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I Was There! - I Kicked My Captor Crashing Down a Hillside

The War Illustrated, Volume 8, No. 200, Page 634, February 16, 1945.

Leaving the rest of his troop just as dusk was falling, to look at a tank which had been in difficulties during a battle the previous day, Capt. Law, a Tank Officer from Canada serving with a famous British cavalry regiment on the Burma front, relates how presence of mind and a ready boot transformed him from a prisoner to a free man.

As I made my way back darkness came on quickly, and before long I realized that the short-cut track I was following was taking me too far from the road. Suddenly, as I crossed a ridge on the way back to the road, I felt something pressed into my back and was aware of a small, aggressive figure behind me. Knowing that some Indian patrols were active in the area that night, I thought the man might be an Indian Sepoy, so I shouted in Urdu, “It's all right, Johnny. I'm a tank man!”

I was certainly surprised when I heard the guy behind me babble in some unknown tongue, and found his weapon – which turned out to be a knife – stuck closer into my back. Then, of course, I knew he was a Japanese. My captor was then joined by another Japanese – a huge fellow who had a rifle and an altogether unpleasant manner. As the pair marched me up the road I realized that they might shoot me as soon as they were clear of our patrolling area. Just as I was formulating some plans for escape, the big man suddenly hissed in a startled way to draw attention to some slight noises coming from the jungle. From that moment both the Japanese were definitely scared, for they seemed to know that our patrols were out in strength.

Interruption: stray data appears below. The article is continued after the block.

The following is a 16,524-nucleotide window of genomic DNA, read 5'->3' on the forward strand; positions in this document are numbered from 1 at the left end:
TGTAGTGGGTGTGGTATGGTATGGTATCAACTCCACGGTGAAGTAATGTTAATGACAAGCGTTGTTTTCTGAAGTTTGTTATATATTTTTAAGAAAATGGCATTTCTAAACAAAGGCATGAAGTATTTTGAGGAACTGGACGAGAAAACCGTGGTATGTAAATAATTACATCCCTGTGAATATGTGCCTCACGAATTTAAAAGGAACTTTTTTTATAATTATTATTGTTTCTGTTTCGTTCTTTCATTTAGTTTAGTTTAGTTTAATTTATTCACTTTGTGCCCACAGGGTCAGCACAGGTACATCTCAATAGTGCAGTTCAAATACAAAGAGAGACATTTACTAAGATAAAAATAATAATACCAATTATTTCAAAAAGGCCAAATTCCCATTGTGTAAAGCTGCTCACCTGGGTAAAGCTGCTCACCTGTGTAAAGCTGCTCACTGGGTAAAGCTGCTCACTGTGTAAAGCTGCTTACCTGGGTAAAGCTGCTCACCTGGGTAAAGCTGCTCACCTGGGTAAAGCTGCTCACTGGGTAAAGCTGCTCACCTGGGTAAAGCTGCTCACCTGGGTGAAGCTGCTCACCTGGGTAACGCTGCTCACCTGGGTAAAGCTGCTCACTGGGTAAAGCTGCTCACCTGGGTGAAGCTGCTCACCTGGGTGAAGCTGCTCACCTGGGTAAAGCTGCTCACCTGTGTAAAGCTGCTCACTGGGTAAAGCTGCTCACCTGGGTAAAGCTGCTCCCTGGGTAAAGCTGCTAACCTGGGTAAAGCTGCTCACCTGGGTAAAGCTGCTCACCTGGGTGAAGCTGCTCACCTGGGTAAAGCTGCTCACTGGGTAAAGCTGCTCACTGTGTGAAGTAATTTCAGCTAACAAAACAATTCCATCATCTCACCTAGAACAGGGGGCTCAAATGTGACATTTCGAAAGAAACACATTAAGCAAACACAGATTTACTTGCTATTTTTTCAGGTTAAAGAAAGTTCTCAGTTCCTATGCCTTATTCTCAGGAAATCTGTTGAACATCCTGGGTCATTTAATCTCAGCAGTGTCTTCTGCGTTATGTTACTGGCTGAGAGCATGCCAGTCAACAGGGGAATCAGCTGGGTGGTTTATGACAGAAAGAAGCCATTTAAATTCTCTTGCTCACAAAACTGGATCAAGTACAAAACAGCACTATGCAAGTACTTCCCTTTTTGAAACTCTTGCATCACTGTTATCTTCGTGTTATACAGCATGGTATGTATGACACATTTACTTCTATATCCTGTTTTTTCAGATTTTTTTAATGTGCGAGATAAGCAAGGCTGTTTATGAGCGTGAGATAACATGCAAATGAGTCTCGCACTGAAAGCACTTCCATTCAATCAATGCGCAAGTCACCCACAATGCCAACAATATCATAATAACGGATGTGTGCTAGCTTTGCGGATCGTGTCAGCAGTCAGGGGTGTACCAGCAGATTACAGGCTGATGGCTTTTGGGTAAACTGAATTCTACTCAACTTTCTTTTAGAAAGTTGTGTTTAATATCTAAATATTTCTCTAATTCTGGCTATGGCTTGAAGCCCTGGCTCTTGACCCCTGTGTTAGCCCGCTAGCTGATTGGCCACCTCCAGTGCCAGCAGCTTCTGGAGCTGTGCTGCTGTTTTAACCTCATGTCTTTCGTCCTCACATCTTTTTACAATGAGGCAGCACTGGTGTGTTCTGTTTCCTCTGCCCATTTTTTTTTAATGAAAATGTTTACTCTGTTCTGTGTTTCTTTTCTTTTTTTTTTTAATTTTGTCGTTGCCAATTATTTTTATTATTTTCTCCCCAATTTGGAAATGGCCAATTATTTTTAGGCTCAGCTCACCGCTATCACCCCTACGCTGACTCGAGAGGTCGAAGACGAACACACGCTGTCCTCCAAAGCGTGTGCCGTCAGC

Reaching some cover, my captors indicated that I must lie low with them on the side of the hill. As one of them left the track, he slipped. I gave him a cracking kick and he went toppling down the hill, but not before he had stabbed me in the hand with his knife. With one Japanese doing involuntary ju-jitsu down the hillside and the other out of view for the moment, I ran for some undergrowth and, avoiding the road where our own patrol might have shot me at sight, made my way through the jungle to a safe hiding-place where I tried to plan how to get back. Taking a bearing on the sound of the British guns shelling a village, and guided by the North Star, I marched through the jungle all night until I met a British patrol making their morning brew of tea.

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